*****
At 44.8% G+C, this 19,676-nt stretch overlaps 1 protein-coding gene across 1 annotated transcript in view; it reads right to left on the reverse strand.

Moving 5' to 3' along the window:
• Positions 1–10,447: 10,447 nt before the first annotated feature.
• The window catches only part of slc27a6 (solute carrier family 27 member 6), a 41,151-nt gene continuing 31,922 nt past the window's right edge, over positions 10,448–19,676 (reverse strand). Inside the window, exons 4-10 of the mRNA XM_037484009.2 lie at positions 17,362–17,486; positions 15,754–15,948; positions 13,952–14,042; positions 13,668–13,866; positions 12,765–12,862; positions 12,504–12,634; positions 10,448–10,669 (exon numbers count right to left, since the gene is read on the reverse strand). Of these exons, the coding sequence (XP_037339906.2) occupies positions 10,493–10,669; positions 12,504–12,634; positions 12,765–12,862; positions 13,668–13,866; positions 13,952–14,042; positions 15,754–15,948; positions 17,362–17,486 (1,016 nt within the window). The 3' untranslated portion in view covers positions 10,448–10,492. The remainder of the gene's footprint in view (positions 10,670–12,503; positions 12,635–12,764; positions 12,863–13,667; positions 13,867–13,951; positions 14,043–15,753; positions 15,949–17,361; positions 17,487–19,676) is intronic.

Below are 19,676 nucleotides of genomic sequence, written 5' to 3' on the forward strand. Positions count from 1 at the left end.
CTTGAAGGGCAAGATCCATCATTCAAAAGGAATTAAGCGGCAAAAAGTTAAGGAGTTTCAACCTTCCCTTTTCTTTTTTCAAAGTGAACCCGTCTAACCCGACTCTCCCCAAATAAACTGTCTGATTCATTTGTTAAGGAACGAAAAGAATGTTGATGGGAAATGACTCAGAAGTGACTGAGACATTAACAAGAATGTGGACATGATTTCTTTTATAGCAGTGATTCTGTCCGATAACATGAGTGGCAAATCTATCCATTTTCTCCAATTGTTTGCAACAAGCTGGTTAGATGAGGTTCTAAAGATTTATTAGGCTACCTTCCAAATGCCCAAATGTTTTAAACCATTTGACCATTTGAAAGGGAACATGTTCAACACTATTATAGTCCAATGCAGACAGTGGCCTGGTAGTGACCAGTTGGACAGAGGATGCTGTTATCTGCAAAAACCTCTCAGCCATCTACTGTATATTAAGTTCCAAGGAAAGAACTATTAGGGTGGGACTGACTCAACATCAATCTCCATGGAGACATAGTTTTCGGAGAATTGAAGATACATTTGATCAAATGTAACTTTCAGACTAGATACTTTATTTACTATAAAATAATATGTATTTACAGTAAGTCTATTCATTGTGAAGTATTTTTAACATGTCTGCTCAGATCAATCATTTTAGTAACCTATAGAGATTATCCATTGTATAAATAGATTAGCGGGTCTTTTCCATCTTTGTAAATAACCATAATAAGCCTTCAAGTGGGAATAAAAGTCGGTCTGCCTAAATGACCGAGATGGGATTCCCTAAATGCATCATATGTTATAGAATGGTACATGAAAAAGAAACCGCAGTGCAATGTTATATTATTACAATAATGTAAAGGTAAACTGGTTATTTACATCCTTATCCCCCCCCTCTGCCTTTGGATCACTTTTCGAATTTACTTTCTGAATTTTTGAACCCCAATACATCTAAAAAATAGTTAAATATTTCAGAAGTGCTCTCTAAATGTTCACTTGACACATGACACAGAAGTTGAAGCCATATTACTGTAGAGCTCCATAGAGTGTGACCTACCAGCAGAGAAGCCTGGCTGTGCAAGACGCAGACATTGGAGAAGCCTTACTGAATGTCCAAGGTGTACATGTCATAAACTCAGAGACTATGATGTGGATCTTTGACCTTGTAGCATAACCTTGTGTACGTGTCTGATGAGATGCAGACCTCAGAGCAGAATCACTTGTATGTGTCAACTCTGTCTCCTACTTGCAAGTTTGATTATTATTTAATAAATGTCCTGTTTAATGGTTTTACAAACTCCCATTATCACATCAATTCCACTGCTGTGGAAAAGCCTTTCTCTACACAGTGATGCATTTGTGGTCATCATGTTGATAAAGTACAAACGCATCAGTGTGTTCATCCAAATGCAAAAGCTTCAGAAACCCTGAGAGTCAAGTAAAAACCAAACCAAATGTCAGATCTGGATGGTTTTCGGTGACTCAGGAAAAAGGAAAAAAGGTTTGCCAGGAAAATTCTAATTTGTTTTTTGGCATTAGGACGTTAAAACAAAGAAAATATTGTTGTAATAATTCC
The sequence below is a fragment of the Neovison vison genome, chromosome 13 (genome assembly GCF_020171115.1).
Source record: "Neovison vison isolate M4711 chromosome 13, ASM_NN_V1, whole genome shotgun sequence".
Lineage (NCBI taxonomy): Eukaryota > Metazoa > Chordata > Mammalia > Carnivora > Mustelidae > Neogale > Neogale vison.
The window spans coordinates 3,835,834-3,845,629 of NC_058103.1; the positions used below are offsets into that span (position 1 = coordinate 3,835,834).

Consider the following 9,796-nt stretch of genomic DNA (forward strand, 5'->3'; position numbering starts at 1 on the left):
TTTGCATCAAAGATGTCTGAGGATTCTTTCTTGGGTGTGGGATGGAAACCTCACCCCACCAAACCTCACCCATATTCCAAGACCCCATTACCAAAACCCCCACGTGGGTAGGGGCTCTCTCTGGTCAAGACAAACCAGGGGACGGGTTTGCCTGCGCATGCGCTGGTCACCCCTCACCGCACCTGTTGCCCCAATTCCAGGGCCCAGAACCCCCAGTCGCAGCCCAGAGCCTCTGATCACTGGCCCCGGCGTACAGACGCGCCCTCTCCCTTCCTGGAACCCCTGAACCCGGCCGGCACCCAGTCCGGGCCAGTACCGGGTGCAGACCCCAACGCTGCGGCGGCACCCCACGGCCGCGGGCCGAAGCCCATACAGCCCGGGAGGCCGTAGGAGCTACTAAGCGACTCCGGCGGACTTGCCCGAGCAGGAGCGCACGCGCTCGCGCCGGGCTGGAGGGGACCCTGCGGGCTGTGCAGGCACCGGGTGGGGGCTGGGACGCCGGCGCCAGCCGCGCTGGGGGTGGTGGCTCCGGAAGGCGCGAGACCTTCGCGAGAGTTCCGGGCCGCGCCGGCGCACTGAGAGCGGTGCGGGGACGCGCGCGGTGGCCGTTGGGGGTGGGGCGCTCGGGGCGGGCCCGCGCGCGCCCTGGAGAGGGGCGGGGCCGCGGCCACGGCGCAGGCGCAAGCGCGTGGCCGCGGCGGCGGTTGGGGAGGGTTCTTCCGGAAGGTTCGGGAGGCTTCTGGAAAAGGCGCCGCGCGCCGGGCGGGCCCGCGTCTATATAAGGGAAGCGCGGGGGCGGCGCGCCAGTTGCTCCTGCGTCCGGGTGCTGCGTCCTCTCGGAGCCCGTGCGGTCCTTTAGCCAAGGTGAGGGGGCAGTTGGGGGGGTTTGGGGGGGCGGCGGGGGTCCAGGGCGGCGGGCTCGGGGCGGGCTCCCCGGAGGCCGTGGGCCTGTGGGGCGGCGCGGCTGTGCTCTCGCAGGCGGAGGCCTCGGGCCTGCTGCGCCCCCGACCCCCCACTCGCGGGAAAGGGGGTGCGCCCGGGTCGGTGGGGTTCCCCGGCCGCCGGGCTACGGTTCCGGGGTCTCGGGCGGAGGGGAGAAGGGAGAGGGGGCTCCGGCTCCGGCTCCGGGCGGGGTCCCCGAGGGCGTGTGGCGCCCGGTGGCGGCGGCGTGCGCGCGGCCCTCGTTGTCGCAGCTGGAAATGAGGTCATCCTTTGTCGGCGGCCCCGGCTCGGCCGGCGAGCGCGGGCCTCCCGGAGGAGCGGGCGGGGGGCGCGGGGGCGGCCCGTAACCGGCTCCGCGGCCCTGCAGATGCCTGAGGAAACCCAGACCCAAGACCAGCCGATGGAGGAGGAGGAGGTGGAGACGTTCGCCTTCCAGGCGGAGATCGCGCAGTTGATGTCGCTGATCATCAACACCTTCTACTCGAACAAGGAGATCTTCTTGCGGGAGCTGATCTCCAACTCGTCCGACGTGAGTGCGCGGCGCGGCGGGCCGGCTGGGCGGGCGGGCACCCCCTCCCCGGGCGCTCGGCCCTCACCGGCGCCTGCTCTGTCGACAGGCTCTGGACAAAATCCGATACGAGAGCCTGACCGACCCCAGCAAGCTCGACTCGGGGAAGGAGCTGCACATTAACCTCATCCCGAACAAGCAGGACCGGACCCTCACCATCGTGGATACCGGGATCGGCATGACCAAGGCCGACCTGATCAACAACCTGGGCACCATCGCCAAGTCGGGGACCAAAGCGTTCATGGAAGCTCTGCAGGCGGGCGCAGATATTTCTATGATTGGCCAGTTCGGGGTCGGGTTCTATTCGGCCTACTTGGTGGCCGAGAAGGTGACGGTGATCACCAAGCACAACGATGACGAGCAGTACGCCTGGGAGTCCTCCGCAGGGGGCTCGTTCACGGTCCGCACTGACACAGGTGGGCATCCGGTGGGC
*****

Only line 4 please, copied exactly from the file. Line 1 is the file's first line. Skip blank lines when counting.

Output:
• The window catches only part of slc27a6 (solute carrier family 27 member 6), a 41,151-nt gene continuing 31,922 nt past the window's right edge, over positions 10,448–19,676 (reverse strand). Inside the window, exons 4-10 of the mRNA XM_037484009.2 lie at positions 17,362–17,486; positions 15,754–15,948; positions 13,952–14,042; positions 13,668–13,866; positions 12,765–12,862; positions 12,504–12,634; positions 10,448–10,669 (exon numbers count right to left, since the gene is read on the reverse strand). Of these exons, the coding sequence (XP_037339906.2) occupies positions 10,493–10,669; positions 12,504–12,634; positions 12,765–12,862; positions 13,668–13,866; positions 13,952–14,042; positions 15,754–15,948; positions 17,362–17,486 (1,016 nt within the window). The 3' untranslated portion in view covers positions 10,448–10,492. The remainder of the gene's footprint in view (positions 10,670–12,503; positions 12,635–12,764; positions 12,863–13,667; positions 13,867–13,951; positions 14,043–15,753; positions 15,949–17,361; positions 17,487–19,676) is intronic.